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Social Skills, Social Stories and Autism

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Updated May 29, 2009

Question: Social Skills, Social Stories and Autism
What are social stories, and how can they help a child with autism to improve his social skills?
Answer: In its most general meaning, a social story is a story written for a person with social skills deficits to help pave the way for a positive social interaction or behavior. Social stories are written by therapists, teachers and parents to prepare children (and sometimes adults) for experiences as varied as toothbrushing, job interviews, trips to grandma's, and lining up for recess.

Often, caregivers will create social stories to help promote positive interactions in a school or family setting. Generic social stories are available to help children plan for transitions, ask appropriate questions, and even look others in the eye. Some contain images, including photos, to help make the story's content and purpose clearer.

While the expression "social story" is now widely used, however, it is actually a trademarked term for a tool created by therapist Carol Gray. Gray and her colleagues have developed books of social stories and tools for creating your own social stories -- along with "comic strip" social stories and social story DVDs.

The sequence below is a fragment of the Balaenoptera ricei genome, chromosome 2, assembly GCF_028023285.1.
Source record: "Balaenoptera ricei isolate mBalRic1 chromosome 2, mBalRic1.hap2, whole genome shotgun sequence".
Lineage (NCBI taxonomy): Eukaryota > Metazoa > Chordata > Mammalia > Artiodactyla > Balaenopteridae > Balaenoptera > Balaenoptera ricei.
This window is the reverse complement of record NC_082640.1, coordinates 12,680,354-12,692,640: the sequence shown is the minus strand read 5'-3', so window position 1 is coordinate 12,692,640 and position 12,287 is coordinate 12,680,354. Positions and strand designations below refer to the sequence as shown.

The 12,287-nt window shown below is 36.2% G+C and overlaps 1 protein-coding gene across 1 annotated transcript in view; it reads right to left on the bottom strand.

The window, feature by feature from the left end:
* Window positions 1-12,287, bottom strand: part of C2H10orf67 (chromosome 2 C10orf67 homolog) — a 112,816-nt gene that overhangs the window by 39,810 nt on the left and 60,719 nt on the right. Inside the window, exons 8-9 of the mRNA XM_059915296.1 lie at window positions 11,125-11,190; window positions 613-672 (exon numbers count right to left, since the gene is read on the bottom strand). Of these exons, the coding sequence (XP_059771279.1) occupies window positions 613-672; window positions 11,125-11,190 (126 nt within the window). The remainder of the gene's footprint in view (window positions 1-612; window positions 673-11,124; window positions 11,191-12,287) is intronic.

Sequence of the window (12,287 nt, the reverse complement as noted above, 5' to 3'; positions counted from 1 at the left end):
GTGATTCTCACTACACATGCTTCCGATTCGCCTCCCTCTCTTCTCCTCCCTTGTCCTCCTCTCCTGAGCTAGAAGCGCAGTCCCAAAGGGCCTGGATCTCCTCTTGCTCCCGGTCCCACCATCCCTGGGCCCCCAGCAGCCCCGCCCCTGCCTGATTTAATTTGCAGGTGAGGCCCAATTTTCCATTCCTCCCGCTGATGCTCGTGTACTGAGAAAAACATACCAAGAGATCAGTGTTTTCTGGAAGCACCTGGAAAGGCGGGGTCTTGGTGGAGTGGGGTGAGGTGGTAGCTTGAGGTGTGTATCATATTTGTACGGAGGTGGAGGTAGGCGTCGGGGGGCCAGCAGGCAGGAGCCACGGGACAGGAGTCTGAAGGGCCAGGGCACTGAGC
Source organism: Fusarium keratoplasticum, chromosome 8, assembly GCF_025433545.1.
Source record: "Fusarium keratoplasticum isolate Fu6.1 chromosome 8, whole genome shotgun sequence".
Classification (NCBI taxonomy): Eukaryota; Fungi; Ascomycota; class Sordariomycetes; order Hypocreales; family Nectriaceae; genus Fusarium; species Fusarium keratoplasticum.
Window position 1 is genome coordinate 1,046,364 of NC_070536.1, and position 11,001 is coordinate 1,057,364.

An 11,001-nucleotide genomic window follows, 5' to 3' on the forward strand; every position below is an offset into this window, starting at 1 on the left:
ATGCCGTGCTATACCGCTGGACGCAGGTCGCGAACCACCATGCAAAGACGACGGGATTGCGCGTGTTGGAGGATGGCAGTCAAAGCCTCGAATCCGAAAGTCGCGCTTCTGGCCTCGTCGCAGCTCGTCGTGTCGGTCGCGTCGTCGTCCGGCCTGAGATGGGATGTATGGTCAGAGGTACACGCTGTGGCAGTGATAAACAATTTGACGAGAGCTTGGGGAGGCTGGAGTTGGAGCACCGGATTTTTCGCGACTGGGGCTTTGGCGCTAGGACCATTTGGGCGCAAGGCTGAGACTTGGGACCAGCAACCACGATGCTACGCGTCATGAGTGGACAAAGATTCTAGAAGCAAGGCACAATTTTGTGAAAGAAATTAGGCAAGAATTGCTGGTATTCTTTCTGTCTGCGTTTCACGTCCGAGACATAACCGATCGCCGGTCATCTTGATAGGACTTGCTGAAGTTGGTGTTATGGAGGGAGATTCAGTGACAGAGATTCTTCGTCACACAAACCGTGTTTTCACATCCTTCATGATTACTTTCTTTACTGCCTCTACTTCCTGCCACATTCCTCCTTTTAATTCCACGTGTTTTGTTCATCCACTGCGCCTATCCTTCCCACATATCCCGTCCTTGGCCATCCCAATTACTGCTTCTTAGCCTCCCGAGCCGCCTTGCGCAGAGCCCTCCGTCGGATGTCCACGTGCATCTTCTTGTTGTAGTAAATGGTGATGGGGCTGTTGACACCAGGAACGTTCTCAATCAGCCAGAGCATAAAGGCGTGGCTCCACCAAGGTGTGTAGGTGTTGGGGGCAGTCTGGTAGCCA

Gray's social stories look simple but are actually quite carefully constructed. As a result, many teachers and therapists create their own social stories that look similar to the real deal, but in fact are quite different. For example, many teachers and parents create social stories to instruct children how to change their behavior. But according to Gray's website:

    A Social Story describes a situation, skill, or concept in terms of relevant social cues, perspectives, and common responses in a specifically defined style and format. The goal of a Social Story is to share accurate social information in a patient and reassuring manner that is easily understood by its audience. Half of all Social Stories developed should affirm something that an individual does well. Although the goal of a Story should never be to change the individual’s behavior, that individual’s improved understanding of events and expectations may lead to more effective responses.

Sources:

Crozier S, Tincani M. Effects of Social Stories on Prosocial Behavior of Preschool Children with Autism Spectrum Disorders. J Autism Dev Disord. 2006 Dec 13.

Hutchins TL, Prelock PA. Using social stories and comic strip conversations to promote socially valid outcomes for children with autism. Semin Speech Lang. 2006 Feb;27(1):47-59. Reynhout G, Carter M. Social Stories for children with disabilities. J Autism Dev Disord. 2006 May;36(4):445-69. Scattone D, Wilczynski SM, Edwards RP, Rabian B. Decreasing disruptive behaviors of children with autism using social stories. J Autism Dev Disord. 2002 Dec;32(6):535-43. Thiemann KS, Goldstein H. Social stories, written text cues, and video feedback: effects on social communication of children with autism. J Appl Behav Anal. 2001 Winter;34(4):425-46.

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